SALT LAKE CITY — Hanging on a wall at the Inn Between is a photo of John Cal Robb, the note he wrote before he died and the blue plastic butterfly that signaled to his friends that it was his time to go.
Robb’s death was especially hard on the inn. He was a jack-of-all-trades, handy with tools and always offering to give fellow residents a ride to medical appointments. His overweight mutt, Boo Boo, still roams the facility — one of only a handful of establishments in the country dedicated to end-of-life care for homeless people.
“If you are reading this, I have ridden off into the sunset with my fishing pole in hand. Thank you for helping me get to this point,” wrote Robb, who, in the photo, wears a contemplative smile, a cigarette hanging from his mouth. “I came in a broken man with no hope and left a stronger, more compassionate and happy man. I owe this all to you.”
When Robb was dying of stomach cancer in January, the butterfly was affixed to the front of his room door. A blue plastic butterfly affixed to the door of a room at the Inn signals that an Inn Between resident is “transitioning” and reflects the facility’s policy that “no one dies alone.” Resembling monarchs but blue and speckled with splashes of white, the butterflies signify that someone is “transitioning” and reflect the facility’s policy that “no one dies alone.”
The official mission of the Inn Between, located on a quiet street in Salt Lake City, is to “end the tragic history of vulnerable people dying on the streets.” But there’s debate about the true meaning of its name: Is it in between the streets and the hospital? Or in between heaven and Earth?
Patricia “Patti” Larsen believes it’s the latter. She has found peace there that she did not know while living on the streets.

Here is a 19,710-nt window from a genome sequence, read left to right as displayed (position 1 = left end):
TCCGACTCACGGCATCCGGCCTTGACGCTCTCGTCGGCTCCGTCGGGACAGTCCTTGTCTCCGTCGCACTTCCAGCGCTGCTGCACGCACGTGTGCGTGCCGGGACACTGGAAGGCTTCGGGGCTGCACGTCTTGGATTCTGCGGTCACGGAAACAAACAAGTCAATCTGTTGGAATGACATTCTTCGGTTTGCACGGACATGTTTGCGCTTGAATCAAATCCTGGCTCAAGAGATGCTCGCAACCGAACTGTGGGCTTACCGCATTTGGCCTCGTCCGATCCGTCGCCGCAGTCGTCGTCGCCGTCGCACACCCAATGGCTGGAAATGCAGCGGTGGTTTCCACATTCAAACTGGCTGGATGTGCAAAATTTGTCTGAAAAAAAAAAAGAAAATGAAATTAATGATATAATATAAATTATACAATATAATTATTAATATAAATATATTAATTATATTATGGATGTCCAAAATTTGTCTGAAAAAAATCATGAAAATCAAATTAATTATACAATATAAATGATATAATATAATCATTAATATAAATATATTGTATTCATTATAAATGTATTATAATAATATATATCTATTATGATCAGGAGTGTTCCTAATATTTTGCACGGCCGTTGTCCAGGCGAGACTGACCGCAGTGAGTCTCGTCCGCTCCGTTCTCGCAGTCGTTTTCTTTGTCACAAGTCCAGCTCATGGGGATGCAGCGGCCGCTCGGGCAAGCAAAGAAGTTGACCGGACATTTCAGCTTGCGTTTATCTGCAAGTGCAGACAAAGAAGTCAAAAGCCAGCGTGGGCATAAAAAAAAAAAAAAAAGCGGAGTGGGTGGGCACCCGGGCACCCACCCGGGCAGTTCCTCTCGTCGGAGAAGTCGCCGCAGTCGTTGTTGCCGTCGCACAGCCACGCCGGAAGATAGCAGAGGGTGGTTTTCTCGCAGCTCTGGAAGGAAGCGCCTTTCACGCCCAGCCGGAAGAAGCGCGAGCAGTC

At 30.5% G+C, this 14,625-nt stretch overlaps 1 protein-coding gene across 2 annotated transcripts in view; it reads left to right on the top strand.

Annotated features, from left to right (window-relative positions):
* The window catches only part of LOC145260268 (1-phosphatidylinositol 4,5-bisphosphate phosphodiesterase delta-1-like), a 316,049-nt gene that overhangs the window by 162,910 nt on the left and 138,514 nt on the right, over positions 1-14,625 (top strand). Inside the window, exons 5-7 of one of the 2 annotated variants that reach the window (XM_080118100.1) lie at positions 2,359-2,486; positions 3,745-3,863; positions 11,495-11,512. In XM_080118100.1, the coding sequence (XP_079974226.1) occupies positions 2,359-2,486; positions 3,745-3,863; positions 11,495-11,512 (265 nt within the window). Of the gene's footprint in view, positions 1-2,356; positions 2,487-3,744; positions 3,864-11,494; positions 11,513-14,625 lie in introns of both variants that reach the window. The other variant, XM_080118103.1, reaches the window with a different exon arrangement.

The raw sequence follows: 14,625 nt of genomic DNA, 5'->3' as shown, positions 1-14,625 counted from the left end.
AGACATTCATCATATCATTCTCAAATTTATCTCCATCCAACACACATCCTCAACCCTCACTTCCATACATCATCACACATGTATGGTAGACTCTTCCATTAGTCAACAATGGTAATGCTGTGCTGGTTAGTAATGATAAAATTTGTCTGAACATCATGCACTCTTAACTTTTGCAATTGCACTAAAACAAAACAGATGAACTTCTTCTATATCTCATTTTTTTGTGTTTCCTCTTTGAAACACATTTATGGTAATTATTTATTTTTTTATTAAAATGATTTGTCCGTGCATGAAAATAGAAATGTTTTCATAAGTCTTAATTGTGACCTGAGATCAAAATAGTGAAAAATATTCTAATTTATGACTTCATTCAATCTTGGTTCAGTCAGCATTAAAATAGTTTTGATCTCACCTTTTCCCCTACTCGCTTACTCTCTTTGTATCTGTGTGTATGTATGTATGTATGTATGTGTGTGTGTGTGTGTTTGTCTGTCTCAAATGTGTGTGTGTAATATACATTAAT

Larsen has Stage 4 lung cancer. When she entered the facility, her intake photo captured a person barely recognizable now. In the photo, she’s thinner, and her face droops. Her hair is slicked back tight. She has a blank expression, mouth agape.
Today, her face is fuller and often smiling. Her nails are painted hot pink. She lets her thick, gray hair down.
When she arrived at the Inn Between, she had a prognosis of six weeks. That was a year and a half ago.
“We don’t look homeless anymore. We can clean up and take showers,” she offers as a sort of explanation for what healthcare and social workers have described as a remarkable transformation. “That’s something you don’t get to do out on the street.”
But it’s more than that.
The Patti before the Inn Between — jokingly referred to by staff as “Patricia,” as a kind of negative alter ego — was infamous for her outbursts; she once ripped out her colostomy bag and slung it at a worker who she said wasn’t listening to her concerns.
Today’s Patti is a hugger. She offers visitors the comfier seat on the patio, the one with a thicker cushion, despite constant pain blunted by fentanyl patches stuck to her thin arms. She is president of the resident council, and recently pushed for more coffee in the dining room on behalf of her neighbors. She gushes about her nieces, who call her “Aunt Cake,” as in patty-cake.
The changes in Larsen, who has a quiet room of her own for the first time in decades, conjure up studies about how newborn babies prove to be healthier when they are held and loved.
“It’s different here. You’re accepted,” Larsen said, arranging a line of stuffed animals she’s won at bingo atop the small couch in her room. “You’re safe, you know.”